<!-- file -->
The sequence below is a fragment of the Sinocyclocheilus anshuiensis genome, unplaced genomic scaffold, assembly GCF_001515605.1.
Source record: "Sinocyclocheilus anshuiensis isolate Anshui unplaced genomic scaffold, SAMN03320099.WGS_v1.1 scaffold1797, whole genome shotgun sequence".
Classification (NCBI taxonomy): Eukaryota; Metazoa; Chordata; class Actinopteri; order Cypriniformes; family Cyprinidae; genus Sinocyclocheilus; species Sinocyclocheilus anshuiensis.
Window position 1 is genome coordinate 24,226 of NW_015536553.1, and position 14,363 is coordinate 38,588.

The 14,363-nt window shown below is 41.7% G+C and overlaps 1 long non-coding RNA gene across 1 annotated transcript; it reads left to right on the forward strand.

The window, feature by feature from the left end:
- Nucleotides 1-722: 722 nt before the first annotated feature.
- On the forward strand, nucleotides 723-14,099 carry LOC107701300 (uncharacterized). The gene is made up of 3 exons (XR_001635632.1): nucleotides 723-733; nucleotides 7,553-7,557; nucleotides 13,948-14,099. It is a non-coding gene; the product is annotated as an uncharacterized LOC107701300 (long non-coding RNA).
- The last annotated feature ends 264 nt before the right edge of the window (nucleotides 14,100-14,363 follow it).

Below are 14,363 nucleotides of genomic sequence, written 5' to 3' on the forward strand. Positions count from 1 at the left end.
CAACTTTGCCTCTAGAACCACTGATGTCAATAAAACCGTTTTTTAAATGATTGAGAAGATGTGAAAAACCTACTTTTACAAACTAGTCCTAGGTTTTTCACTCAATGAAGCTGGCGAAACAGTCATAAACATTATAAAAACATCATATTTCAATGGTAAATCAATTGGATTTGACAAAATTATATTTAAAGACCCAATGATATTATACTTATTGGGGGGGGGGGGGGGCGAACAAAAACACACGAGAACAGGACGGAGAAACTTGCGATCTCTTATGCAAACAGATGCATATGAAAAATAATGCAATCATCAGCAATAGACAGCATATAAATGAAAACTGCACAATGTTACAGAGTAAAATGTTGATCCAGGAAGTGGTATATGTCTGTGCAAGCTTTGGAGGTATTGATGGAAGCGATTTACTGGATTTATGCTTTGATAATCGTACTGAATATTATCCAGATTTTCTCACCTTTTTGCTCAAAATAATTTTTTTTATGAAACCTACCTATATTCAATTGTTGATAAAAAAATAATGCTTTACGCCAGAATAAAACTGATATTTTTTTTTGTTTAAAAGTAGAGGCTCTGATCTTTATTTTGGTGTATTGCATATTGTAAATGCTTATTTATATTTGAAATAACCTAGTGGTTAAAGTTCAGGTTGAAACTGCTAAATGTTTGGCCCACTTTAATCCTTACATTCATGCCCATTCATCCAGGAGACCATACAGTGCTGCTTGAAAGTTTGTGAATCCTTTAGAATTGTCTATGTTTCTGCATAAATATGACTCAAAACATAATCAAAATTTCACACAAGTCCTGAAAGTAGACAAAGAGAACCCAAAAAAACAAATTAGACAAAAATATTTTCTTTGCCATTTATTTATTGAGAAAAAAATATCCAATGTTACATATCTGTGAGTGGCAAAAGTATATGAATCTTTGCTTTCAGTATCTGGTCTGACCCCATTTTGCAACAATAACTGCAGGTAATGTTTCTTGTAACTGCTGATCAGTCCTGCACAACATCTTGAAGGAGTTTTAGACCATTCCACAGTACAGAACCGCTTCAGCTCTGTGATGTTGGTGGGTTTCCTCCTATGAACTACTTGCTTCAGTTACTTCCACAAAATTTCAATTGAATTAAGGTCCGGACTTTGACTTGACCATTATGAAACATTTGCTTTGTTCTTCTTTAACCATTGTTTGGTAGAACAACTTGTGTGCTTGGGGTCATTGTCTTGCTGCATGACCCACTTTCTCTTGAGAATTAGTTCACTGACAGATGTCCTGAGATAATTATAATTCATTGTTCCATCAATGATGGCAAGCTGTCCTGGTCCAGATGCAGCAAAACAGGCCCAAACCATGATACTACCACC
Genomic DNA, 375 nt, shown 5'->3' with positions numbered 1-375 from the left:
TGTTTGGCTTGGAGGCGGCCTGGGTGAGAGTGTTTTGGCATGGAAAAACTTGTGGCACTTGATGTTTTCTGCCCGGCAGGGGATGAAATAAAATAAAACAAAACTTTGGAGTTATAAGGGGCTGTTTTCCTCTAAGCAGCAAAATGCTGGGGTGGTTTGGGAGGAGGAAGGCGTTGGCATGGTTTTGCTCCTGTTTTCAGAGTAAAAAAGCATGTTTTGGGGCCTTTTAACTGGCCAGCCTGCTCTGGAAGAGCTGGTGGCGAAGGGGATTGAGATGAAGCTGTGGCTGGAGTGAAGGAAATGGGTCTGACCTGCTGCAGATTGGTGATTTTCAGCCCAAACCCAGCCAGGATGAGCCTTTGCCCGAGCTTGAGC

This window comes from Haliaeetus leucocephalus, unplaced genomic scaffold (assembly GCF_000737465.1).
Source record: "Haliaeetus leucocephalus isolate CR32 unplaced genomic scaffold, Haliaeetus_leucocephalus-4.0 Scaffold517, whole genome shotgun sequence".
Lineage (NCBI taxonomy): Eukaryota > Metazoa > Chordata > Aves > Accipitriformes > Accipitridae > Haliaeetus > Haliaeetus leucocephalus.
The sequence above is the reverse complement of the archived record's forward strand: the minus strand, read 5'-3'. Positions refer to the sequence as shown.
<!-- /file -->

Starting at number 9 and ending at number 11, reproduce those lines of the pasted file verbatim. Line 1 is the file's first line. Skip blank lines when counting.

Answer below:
- The last annotated feature ends 264 nt before the right edge of the window (nucleotides 14,100-14,363 follow it).

Below are 14,363 nucleotides of genomic sequence, written 5' to 3' on the forward strand. Positions count from 1 at the left end.
CAACTTTGCCTCTAGAACCACTGATGTCAATAAAACCGTTTTTTAAATGATTGAGAAGATGTGAAAAACCTACTTTTACAAACTAGTCCTAGGTTTTTCACTCAATGAAGCTGGCGAAACAGTCATAAACATTATAAAAACATCATATTTCAATGGTAAATCAATTGGATTTGACAAAATTATATTTAAAGACCCAATGATATTATACTTATTGGGGGGGGGGGGGGGCGAACAAAAACACACGAGAACAGGACGGAGAAACTTGCGATCTCTTATGCAAACAGATGCATATGAAAAATAATGCAATCATCAGCAATAGACAGCATATAAATGAAAACTGCACAATGTTACAGAGTAAAATGTTGATCCAGGAAGTGGTATATGTCTGTGCAAGCTTTGGAGGTATTGATGGAAGCGATTTACTGGATTTATGCTTTGATAATCGTACTGAATATTATCCAGATTTTCTCACCTTTTTGCTCAAAATAATTTTTTTTATGAAACCTACCTATATTCAATTGTTGATAAAAAAATAATGCTTTACGCCAGAATAAAACTGATATTTTTTTTTGTTTAAAAGTAGAGGCTCTGATCTTTATTTTGGTGTATTGCATATTGTAAATGCTTATTTATATTTGAAATAACCTAGTGGTTAAAGTTCAGGTTGAAACTGCTAAATGTTTGGCCCACTTTAATCCTTACATTCATGCCCATTCATCCAGGAGACCATACAGTGCTGCTTGAAAGTTTGTGAATCCTTTAGAATTGTCTATGTTTCTGCATAAATATGACTCAAAACATAATCAAAATTTCACACAAGTCCTGAAAGTAGACAAAGAGAACCCAAAAAAACAAATTAGACAAAAATATTTTCTTTGCCATTTATTTATTGAGAAAAAAATATCCAATGTTACATATCTGTGAGTGGCAAAAGTATATGAATCTTTGCTTTCAGTATCTGGTCTGACCCCATTTTGCAACAATAACTGCAGGTAATGTTTCTTGTAACTGCTGATCAGTCCTGCACAACATCTTGAAGGAGTTTTAGACCATTCCACAGTACAGAACCGCTTCAGCTCTGTGATGTTGGTGGGTTTCCTCCTATGAACTACTTGCTTCAGTTACTTCCACAAAATTTCAATTGAATTAAGGTCCGGACTTTGACTTGACCATTATGAAACATTTGCTTTGTTCTTCTTTAACCATTGTTTGGTAGAACAACTTGTGTGCTTGGGGTCATTGTCTTGCTGCATGACCCACTTTCTCTTGAGAATTAGTTCACTGACAGATGTCCTGAGATAATTATAATTCATTGTTCCATCAATGATGGCAAGCTGTCCTGGTCCAGATGCAGCAAAACAGGCCCAAACCATGATACTACCACC